Rather than go back to their ace on short rest, the Giants plan to start Barry Zito against the Reds if they extend the NLDS to four games, manager Bruce Bochy announced Monday.
The Giants picked Zito over Matt Cain even though it would be a do-or-die situation. Down 2-0 in the best-of-five series, they need to win Tuesday’s Game 3 with Ryan Vogelsong on the mound just to get to Game 4.
The guess here is that if it were a winner-take-all game, the Giants would go with Cain over Zito. However, they probably feel better about their chances of winning two games with Zito and Cain on regular rest than Cain and Madison Bumgarner on short rest, particularly after Bumgarner struggled last night.
Besides, Zito has been their good-luck charm these last two months. The Giants have won each of his last 11 starts, even though Zito has a 3.91 ERA during the span. Overall, Zito was 15-8 with a 4.15 ERA this season. He went 0-1 with a 1.50 ERA in two starts against the Reds.
Cardinal closer Trevor Rosenthal was taken out of last night’s game against the Red Sox after he gave up a big homer and a walk. He velocity was down as well, and Mike Mathney said after the game that he didn’t look right. Now the Cardinals are going to take a closer look at him, and he’ll be examined today for what is being described as “tightness” in his right arm.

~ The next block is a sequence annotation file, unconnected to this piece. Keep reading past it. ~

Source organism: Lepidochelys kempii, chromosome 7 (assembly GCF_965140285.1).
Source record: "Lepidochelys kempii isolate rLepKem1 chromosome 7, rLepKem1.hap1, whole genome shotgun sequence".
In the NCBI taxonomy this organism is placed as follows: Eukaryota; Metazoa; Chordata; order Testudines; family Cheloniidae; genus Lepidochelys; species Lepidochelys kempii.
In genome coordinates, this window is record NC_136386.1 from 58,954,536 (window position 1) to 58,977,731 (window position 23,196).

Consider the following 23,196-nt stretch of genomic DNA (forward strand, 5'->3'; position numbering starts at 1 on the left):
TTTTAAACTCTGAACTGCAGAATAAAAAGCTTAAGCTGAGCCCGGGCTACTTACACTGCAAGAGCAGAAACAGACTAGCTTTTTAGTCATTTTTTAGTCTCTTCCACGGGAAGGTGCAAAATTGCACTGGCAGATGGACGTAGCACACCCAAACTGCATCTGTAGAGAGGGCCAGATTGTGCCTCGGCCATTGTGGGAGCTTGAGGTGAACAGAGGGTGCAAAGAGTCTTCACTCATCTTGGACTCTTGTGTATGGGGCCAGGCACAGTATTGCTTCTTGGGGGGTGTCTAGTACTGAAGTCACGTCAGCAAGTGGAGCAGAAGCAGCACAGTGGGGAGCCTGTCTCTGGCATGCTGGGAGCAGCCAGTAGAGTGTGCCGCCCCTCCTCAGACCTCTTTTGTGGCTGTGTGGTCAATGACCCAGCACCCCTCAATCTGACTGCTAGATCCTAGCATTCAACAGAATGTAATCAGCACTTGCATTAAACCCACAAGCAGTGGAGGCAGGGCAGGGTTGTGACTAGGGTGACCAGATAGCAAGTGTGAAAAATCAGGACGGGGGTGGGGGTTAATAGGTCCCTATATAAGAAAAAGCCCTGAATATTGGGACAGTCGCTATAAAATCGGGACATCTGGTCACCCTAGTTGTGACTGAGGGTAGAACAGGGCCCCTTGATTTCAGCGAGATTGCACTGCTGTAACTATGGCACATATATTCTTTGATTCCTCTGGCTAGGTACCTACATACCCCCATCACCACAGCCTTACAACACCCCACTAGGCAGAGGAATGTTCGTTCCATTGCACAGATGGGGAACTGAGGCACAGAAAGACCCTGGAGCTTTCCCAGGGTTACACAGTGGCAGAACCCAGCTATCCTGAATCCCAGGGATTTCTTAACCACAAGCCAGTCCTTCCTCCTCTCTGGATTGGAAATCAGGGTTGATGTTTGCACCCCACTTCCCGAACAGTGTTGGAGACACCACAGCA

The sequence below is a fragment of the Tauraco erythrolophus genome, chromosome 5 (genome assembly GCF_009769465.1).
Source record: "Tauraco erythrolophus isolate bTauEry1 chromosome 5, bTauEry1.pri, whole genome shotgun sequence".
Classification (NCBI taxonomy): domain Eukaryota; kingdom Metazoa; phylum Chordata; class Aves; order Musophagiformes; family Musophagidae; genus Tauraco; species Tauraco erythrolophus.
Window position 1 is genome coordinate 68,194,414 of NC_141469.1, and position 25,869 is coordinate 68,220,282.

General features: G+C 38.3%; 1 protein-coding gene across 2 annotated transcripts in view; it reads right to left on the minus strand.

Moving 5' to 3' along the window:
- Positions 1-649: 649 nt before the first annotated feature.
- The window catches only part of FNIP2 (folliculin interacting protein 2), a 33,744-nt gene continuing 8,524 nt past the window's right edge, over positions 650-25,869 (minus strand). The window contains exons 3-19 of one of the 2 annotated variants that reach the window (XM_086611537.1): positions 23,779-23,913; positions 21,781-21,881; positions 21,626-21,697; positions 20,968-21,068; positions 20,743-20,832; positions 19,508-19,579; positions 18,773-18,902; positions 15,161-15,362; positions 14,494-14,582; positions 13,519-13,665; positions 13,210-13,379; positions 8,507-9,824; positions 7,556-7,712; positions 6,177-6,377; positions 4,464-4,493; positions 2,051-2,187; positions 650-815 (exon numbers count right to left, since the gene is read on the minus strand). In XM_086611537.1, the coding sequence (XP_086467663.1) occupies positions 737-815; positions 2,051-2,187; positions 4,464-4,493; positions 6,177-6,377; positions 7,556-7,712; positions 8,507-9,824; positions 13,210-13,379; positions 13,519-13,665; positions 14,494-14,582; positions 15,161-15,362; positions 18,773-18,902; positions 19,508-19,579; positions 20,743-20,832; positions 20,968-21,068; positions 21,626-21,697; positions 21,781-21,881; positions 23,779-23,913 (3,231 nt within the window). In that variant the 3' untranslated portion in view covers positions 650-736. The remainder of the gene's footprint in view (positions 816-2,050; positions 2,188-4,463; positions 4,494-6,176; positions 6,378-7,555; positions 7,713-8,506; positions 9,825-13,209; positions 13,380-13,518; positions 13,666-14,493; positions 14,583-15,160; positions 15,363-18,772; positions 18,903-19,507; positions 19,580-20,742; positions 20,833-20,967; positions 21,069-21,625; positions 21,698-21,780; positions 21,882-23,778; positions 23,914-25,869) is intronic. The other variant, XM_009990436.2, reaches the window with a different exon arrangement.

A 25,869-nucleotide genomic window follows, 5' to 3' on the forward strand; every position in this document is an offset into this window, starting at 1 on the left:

Rosenthal is 3-4 with a 3.40 ERA and a K/BB ratio of 76/20 in 47.2 innings. He has 11 saves after regaining the closer’s job from Seung Hwan Oh. Now some combination of Oh, Tyler Lyons, and John Brebbia will fill in for Rosenthal to the extent he needs to miss time.
Aaron Judge hit a monster home run in last night’s win over the Mets, but he also set a dubious record. Judge struck out for the 33rd consecutive game, setting a new mark for a position player in a single season.
Yes, that’s qualified. No pitchers, of course, as I assume many of them have struck out in more than 33 straight games. Also, Adam Dunn once struck out in 36 straight games, but that straddled two seasons: he struck out in the final four games of 2011 and the first 32 games of 2012. Still, Judge’s feat is impressive, and given the nature of his game and the state of baseball these days, it’s not hard to imagine him striking out in three or four more straight games anyway.
None of which, by the way, should be all that much of a slight on Judge. The guy is still hitting .291/.420/.614, even with his second half slump. If I was a manager I’d happily accept his whiffs in exchange for everything else he brings to the table. It’s not 1959 anymore, and strikeouts are not the worst thing that can happen.